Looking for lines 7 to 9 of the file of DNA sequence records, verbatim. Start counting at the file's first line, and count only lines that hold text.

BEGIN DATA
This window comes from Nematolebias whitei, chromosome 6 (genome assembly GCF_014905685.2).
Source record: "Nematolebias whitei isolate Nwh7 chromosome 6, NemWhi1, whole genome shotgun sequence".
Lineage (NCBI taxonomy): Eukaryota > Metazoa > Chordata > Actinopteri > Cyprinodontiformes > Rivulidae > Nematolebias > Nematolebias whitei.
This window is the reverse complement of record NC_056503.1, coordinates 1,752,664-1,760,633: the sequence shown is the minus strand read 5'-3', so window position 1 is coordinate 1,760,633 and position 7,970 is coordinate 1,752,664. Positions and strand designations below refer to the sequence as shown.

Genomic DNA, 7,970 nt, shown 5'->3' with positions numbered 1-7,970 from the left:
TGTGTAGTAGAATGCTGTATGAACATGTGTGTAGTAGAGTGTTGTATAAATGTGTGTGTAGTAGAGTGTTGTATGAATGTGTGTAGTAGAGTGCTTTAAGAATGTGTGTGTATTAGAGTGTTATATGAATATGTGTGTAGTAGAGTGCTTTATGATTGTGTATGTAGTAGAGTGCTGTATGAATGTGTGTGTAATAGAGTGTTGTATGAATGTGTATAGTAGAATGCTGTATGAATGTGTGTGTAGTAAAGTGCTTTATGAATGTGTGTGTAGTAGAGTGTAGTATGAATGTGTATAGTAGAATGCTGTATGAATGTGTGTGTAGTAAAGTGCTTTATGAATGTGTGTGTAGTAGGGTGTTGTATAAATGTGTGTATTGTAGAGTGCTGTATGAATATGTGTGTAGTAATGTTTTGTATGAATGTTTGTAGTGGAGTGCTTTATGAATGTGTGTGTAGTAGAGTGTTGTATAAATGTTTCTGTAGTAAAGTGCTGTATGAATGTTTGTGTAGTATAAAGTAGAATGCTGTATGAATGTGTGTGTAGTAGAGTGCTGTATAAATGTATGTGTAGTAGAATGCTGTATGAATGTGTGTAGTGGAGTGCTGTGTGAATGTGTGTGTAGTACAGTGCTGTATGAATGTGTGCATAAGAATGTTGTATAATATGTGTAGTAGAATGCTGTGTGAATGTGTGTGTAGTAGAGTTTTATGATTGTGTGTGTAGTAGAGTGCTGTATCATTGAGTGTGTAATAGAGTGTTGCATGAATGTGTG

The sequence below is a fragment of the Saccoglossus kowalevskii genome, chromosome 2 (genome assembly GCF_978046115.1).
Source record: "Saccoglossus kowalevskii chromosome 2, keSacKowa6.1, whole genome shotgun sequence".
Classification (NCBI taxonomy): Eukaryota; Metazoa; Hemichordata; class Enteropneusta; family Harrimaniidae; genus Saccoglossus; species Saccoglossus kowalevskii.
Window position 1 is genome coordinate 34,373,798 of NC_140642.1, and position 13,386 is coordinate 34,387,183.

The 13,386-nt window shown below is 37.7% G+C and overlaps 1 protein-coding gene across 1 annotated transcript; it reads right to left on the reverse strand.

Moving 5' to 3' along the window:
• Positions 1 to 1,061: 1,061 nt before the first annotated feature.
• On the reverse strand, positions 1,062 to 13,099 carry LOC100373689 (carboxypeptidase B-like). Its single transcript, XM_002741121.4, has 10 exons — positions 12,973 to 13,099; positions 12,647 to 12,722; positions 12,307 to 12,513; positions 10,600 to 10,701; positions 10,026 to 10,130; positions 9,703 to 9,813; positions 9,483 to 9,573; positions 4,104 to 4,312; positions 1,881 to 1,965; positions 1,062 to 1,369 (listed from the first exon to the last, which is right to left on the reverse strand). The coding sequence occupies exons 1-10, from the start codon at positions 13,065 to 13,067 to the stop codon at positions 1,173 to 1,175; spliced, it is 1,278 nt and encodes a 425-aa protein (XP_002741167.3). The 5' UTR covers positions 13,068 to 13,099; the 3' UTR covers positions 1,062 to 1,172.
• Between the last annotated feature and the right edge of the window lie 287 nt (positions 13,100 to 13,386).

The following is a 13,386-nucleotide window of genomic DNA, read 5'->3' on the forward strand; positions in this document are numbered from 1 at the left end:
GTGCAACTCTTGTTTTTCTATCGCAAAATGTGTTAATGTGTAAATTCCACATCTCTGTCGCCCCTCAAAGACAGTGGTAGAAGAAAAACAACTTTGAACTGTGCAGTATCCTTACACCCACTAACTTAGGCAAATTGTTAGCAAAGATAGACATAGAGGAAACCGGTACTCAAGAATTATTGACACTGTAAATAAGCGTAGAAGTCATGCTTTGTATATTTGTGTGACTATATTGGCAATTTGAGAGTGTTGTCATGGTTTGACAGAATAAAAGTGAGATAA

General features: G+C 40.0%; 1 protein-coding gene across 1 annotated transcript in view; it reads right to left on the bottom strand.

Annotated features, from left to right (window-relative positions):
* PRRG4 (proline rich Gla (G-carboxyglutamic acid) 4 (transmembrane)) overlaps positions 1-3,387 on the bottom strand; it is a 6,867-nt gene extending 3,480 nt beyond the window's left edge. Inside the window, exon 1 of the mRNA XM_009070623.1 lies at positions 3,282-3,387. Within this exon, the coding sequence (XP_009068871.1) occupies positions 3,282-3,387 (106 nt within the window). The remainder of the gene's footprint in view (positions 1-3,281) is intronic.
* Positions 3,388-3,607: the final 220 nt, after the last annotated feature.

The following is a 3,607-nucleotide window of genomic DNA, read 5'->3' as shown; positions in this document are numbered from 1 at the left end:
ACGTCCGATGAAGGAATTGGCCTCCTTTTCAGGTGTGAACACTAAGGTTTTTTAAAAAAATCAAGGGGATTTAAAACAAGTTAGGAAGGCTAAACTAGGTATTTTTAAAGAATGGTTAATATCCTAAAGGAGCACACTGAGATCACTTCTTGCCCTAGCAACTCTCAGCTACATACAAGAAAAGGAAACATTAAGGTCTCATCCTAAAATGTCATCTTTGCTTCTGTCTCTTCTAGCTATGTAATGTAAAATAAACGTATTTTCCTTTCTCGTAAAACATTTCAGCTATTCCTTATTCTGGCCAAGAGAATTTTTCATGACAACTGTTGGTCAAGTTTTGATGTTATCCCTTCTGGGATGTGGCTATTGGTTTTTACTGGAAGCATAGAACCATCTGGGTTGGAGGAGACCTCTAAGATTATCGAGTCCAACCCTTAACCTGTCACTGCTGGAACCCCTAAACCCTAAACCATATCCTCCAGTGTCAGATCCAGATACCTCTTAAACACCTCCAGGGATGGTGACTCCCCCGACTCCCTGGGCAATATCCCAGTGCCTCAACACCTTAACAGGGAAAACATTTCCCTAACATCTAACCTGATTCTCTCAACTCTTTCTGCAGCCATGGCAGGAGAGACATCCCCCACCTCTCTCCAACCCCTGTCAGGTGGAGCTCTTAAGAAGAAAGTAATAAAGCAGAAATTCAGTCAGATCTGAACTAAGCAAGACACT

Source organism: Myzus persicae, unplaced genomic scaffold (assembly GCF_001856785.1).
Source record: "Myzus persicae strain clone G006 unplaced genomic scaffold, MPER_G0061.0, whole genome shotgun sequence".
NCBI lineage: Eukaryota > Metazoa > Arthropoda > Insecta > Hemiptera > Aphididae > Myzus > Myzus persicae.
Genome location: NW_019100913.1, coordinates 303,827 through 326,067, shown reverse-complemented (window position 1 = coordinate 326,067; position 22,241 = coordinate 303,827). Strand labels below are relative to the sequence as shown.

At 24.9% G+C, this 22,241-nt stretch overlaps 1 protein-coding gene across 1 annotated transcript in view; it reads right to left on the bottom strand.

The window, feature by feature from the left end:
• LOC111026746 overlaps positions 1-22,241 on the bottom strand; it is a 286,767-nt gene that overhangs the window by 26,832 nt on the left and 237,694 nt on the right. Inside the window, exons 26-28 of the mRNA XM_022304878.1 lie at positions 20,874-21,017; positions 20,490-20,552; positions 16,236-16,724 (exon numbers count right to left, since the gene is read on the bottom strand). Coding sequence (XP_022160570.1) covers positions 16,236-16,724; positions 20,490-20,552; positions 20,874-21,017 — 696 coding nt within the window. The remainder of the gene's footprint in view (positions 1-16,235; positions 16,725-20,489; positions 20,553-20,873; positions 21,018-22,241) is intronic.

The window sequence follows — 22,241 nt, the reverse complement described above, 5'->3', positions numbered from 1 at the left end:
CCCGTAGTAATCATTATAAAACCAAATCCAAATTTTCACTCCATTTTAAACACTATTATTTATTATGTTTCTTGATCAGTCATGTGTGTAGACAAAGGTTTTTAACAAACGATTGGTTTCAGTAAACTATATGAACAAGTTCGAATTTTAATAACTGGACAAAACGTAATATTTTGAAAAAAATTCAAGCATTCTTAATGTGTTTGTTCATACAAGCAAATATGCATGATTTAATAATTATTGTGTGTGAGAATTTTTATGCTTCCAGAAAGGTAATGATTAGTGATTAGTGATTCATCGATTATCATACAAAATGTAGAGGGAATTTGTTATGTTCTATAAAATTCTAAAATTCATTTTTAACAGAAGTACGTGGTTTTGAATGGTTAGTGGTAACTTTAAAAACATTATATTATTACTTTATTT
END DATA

The sequence below is a fragment of the Saccoglossus kowalevskii genome, chromosome 2 (genome assembly GCF_978046115.1).
Source record: "Saccoglossus kowalevskii chromosome 2, keSacKowa6.1, whole genome shotgun sequence".
Classification (NCBI taxonomy): Eukaryota; Metazoa; Hemichordata; class Enteropneusta; family Harrimaniidae; genus Saccoglossus; species Saccoglossus kowalevskii.